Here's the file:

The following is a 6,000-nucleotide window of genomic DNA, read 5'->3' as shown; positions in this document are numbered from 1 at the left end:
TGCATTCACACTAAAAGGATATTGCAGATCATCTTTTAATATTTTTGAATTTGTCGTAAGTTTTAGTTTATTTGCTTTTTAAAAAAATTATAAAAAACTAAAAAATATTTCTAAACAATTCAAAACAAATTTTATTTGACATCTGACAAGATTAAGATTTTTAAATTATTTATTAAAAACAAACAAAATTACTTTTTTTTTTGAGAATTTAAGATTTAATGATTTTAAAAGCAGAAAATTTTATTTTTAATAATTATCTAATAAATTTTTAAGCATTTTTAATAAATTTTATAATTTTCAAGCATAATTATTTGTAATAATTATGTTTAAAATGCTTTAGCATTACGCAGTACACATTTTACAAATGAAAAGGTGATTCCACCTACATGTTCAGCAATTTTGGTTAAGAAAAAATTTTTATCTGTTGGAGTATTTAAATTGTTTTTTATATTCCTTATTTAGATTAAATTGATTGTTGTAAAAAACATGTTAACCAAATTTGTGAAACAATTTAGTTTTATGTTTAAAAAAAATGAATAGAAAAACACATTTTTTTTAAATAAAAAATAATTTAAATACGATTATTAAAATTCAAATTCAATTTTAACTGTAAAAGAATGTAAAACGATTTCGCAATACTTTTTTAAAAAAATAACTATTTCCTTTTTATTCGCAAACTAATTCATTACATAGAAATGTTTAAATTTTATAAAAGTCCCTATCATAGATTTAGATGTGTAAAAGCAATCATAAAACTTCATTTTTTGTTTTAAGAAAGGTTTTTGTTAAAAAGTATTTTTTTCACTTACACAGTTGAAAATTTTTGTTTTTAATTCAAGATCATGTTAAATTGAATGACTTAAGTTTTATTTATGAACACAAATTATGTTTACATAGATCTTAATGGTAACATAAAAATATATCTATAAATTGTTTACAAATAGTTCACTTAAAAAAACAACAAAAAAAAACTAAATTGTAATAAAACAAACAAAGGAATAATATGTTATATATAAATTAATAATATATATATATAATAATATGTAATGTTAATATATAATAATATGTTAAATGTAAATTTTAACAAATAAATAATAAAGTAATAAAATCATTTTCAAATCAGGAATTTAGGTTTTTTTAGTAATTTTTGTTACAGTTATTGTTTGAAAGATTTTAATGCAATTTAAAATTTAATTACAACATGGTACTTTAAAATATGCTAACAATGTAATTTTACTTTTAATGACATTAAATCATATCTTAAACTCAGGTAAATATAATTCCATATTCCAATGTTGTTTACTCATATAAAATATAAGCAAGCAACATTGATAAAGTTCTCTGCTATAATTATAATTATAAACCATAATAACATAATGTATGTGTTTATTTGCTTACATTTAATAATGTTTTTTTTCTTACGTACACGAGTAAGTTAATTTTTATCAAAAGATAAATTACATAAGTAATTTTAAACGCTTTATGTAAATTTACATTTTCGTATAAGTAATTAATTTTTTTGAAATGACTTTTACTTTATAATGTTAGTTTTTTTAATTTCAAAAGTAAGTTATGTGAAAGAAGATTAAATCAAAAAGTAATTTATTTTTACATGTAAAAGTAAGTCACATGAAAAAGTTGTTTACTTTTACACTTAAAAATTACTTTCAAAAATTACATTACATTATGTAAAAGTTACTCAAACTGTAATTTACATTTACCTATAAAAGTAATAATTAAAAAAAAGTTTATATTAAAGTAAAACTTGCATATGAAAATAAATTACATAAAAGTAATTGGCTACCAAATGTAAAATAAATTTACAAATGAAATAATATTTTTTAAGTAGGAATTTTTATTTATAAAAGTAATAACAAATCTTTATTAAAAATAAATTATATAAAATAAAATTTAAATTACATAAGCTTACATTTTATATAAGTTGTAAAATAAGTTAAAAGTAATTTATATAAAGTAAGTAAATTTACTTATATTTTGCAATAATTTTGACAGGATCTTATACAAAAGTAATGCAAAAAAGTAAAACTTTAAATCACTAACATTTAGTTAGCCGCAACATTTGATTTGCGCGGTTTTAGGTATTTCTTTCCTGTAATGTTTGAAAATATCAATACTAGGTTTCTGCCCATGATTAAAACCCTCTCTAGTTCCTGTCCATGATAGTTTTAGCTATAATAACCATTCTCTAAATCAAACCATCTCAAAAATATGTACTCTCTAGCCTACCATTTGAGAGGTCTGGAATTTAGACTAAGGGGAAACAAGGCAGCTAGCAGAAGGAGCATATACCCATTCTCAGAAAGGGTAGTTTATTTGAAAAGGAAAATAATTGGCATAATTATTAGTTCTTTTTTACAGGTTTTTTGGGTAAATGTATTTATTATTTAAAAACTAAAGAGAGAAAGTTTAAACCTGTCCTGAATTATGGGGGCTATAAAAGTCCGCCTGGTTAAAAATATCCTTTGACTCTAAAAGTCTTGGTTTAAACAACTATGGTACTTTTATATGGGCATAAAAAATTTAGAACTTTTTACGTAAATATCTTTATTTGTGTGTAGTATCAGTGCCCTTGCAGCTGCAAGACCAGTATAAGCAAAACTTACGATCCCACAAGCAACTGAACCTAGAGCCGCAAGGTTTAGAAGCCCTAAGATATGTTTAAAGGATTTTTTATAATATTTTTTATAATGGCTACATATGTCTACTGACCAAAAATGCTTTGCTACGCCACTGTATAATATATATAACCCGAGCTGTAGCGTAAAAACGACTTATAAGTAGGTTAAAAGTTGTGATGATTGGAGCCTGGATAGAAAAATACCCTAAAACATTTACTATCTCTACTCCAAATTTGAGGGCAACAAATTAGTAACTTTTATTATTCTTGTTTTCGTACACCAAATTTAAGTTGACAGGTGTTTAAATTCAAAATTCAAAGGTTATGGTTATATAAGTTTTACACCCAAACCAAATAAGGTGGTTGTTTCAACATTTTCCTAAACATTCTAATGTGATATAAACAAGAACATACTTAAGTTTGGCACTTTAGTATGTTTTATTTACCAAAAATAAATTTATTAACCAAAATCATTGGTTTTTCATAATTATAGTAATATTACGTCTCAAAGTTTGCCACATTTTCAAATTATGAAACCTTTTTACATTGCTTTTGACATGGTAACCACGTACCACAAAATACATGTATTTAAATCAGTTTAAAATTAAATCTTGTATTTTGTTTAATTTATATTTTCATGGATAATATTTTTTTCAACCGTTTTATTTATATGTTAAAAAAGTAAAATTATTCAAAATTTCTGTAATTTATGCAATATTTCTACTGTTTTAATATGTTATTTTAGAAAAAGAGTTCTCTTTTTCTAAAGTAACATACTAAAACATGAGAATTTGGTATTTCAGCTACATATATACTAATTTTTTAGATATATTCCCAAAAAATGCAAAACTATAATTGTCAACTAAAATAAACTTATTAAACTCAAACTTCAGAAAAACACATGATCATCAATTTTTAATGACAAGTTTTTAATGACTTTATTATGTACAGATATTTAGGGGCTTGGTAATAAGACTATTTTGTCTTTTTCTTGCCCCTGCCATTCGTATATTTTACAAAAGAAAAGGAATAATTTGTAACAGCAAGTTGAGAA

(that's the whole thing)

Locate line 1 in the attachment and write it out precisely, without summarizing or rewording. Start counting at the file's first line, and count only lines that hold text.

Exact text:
The following is a 6,000-nucleotide window of genomic DNA, read 5'->3' as shown; positions in this document are numbered from 1 at the left end: